As early as August 17, 1938, a name change ordinance with effect from January 1, 1939 ordered that Jews had to adopt an additional compulsory first name, which also had to be entered on the ID card or passport. According to the ordinance of January 24, 1939, the name change ordinance also applied to Austria and the Sudeten German areas .

According to a later police ordinance of July 7, 1941, the first page of the passport cover should also be stamped accordingly. The suggestion was based on the suggestion of a German consul.


The ordinance on passports of Jews was repealed by the Control Council Act No. 1 concerning the repeal of Nazi law . In Nazi injustice judgments repeal Act is regulation on passports of Jews listed; this means that all convictions that were pronounced at the time for violations of the ordinance are deemed to be canceled.

Web links

Individual evidence

  1. Law on Passports, Aliens Police, Registration and Identity Documents of May 11, 1937 ( RGBl. I, p. 589).
  2. Uwe Dietrich Adam : Jewish policy in the Third Reich. Unv. Reprint Düsseldorf 2003, ISBN 3-7700-4063-5 , p. 138 with note 322.
  3. Uwe Dietrich Adam: Jewish policy in the Third Reich. Düsseldorf 2003, ISBN 3-7700-4063-5 , p. 138.
  4. Doc. VEJ 2/88 = Susanne Heim (edit.): The persecution and murder of European Jews by National Socialist Germany 1933–1945 (source collection) Volume 2: German Reich 1938 - August 1939 , Munich 2009, ISBN 978-3- 486-58523-0 , pp. 276-277.
  5. Susanne Heim (edit.): The persecution and murder of European Jews by National Socialist Germany 1933–1945 , Volume 2: German Reich 1938 - August 1939. Munich 2009, ISBN 978-3-486-58523-0 , pp. 44f with note 110.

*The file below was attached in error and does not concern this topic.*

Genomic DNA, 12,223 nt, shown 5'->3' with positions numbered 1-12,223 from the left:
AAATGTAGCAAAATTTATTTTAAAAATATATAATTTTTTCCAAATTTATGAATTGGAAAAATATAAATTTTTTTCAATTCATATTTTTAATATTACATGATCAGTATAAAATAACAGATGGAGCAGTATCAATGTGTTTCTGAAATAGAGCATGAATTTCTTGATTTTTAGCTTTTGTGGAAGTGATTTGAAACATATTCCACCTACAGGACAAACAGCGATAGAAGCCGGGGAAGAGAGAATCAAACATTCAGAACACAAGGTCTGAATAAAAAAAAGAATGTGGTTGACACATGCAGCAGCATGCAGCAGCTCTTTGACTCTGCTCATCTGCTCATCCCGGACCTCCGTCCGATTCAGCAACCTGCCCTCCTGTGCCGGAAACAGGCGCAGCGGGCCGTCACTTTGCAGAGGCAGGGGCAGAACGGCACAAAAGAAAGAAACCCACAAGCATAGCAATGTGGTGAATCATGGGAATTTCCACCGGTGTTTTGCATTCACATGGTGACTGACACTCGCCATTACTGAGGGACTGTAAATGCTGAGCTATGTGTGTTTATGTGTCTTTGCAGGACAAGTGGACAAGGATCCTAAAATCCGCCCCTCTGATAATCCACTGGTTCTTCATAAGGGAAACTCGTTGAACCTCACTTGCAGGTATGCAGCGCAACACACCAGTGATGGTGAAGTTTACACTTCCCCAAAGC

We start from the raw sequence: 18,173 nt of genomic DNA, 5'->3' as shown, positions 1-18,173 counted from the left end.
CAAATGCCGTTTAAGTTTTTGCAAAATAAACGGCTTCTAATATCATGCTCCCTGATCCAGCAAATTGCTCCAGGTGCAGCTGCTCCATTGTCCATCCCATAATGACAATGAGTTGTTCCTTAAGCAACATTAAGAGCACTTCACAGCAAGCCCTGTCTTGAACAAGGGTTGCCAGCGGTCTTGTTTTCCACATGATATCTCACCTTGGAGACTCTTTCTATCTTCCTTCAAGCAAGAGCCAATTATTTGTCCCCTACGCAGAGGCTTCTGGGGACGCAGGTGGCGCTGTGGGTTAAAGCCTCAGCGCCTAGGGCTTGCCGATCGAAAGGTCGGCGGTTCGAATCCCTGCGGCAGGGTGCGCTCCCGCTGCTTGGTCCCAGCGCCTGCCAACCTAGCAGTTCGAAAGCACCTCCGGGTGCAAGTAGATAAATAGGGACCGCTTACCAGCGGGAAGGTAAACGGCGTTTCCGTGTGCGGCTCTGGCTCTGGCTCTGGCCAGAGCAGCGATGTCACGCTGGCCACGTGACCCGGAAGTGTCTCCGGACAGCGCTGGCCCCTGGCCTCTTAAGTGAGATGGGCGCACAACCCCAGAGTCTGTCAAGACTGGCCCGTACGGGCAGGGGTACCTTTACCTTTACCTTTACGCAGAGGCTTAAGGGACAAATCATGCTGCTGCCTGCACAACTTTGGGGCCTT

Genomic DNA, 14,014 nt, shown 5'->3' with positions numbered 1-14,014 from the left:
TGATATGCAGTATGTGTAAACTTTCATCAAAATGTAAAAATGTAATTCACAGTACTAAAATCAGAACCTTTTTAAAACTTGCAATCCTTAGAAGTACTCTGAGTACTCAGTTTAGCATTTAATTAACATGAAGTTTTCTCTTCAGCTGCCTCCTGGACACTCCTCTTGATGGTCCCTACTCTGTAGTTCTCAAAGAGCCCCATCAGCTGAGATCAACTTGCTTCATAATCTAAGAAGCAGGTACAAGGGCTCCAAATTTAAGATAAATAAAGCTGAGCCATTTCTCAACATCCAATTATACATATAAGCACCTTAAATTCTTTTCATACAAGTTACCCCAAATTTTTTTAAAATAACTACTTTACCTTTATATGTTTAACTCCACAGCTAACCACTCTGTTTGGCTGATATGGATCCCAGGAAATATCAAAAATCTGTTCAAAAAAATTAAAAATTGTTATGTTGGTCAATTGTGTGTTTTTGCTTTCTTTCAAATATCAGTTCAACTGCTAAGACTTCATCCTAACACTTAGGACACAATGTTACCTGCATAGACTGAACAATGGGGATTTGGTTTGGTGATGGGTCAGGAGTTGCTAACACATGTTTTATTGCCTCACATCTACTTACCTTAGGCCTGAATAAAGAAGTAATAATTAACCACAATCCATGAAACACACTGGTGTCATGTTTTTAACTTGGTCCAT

6. Susanne Heim (edit.): The persecution and murder of European Jews .... Volume 2, p. 45 / see SPIEGEL 27/1957: Complete border control
  7. Saul Friedländer: The Third Reich and the Jews: Volume 1., The Years of Persecution: 1933-1939. seen through. Special edition Munich 2007, ISBN 978-3-406-56681-3 , p. 286.
  8. Document VEJ 2/127 = Susanne Heim (Ed.): The persecution and murder of European Jews ... Volume 2, p.369.
  9. Digital Archive Marburg: Quick letter ... regarding the handling of the passports submitted by Jews  ( page no longer available , search in web archivesInfo: The link was automatically marked as defective. Please check the link according to the instructions and then remove this notice. (Accessed November 11, 2013)@1@ 2Template: Dead Link / www.digam.net  
  10. VEJ 2/110 = Susanne Heim (Ed.): The persecution and murder of European Jews ... Volume 2, p.324.
  11. Joseph Walk (ed.): The special right for the Jews in the Nazi state. 2nd Edition. Heidelberg 1996, ISBN 3-8252-1889-9 , p. 344.
  12. Eckart Conze; Norbert Frei; Peter Hayes; Mosche Zimmermann: The Office and the Past - German Diplomats in the Third Reich and in the Federal Republic, Munich 2010, ISBN 978-3-89667-430-2 , p. 177.